“I am honored to receive this prize named for one of Alabama's truly great writers,” said Barton after receiving the Tiffany crystal commemorating the prize. “And to be the first recipient feels especially meaningful.”
Barton is the author of three collections of short stories—the most recent Pasture Art—and two novels. His short fiction has appeared in various literary journals and in the O. Henry Award and Best American Stories yearly anthologies. He teaches in the Low Residency MFA program at Converse College, and he serves as the Alabama Writers’ Forum’s Assistant Director for Writing Our Stories, a creative writing program for adjudicated youth.
Don Noble, literary scholar, critic, and host of the TV literary talk show Bookmark, was instrumental in the creation of the Truman Capote Award. The prize is cosponsored by the Southern Literary Trail and the Alabama Center for the Book and will be awarded annually.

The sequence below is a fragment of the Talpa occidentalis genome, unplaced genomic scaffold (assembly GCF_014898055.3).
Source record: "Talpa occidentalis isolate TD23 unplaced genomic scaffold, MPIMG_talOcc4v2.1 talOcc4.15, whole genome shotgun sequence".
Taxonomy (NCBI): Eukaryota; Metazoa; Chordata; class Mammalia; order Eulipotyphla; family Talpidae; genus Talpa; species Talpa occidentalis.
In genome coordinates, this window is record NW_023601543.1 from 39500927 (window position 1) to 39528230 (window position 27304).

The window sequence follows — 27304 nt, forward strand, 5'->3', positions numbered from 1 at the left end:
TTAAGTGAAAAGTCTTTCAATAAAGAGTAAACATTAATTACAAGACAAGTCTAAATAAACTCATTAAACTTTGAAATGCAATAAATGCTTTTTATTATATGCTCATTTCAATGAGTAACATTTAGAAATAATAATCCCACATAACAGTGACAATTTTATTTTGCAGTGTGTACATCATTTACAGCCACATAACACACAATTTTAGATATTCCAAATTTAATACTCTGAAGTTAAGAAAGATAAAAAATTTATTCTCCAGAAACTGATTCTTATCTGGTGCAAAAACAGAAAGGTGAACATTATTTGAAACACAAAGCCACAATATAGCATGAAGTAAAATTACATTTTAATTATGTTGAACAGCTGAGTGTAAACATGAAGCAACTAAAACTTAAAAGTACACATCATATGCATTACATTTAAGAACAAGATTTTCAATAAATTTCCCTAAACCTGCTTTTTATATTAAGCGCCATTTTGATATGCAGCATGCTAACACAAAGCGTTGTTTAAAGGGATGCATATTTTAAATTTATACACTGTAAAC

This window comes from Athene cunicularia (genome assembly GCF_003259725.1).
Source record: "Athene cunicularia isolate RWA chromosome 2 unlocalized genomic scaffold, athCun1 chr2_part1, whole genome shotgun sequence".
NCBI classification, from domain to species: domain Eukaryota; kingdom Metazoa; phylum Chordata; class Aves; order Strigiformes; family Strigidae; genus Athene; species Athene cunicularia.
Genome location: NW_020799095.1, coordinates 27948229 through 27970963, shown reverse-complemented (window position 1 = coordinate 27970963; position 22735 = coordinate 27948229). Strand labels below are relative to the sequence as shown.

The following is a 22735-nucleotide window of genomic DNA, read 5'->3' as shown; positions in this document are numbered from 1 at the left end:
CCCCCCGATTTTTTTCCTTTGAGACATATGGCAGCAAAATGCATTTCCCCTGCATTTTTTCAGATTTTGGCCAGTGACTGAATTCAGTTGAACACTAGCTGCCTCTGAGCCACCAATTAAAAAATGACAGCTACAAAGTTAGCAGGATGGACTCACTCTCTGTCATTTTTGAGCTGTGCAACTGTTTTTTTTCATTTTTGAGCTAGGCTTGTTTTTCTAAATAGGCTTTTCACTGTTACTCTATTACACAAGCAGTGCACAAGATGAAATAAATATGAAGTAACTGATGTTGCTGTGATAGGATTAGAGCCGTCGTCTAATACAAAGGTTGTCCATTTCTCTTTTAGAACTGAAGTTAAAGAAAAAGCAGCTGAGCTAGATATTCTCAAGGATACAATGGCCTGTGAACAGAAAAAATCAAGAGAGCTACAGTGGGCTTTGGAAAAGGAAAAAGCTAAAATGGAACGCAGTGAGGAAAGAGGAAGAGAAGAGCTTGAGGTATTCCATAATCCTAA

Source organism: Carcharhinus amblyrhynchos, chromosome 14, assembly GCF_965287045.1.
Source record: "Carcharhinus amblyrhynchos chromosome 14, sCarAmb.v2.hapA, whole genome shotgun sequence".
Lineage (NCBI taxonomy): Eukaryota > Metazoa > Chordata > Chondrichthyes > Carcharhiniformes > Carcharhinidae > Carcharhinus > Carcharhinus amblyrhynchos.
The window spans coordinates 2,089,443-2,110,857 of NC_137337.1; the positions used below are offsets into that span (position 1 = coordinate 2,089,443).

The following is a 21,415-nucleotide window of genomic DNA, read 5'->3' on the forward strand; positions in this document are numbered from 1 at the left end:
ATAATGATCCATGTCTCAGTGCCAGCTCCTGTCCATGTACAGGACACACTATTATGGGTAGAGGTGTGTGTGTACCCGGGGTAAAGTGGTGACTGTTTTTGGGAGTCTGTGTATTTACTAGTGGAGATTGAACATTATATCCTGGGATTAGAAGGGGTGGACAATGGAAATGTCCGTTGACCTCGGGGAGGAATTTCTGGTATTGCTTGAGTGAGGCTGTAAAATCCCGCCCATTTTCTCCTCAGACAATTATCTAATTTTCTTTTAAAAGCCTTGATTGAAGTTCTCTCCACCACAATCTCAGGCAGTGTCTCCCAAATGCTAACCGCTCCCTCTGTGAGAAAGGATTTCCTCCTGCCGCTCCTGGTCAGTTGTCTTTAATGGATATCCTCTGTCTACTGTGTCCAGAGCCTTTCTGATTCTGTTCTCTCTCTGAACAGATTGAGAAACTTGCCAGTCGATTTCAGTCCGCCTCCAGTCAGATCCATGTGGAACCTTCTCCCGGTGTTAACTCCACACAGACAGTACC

“A number of you know that Capote was actually born Truman Persons (he later took his step-father's name), and the Persons were a well-established Alabama family,” said Barton. “Years ago I became acquainted with a member of that family, and I asked my friend if he ever met Capote or if he'd ever heard his family talk about Capote. He smiled, said no, he'd never met him, and he said that all his grandmother would ever say about Capote was (and she said it in the most genteel, old-fashioned Southern accent): ‘He was very strange.’
“Well, what he was, was a great writer, and I'm more than honored to receive an award bearing his name.”
Photo: E.O. Wilson (left) and Frye Galliard with their Frank Fleming bronze sculptures. (Alex Roberts)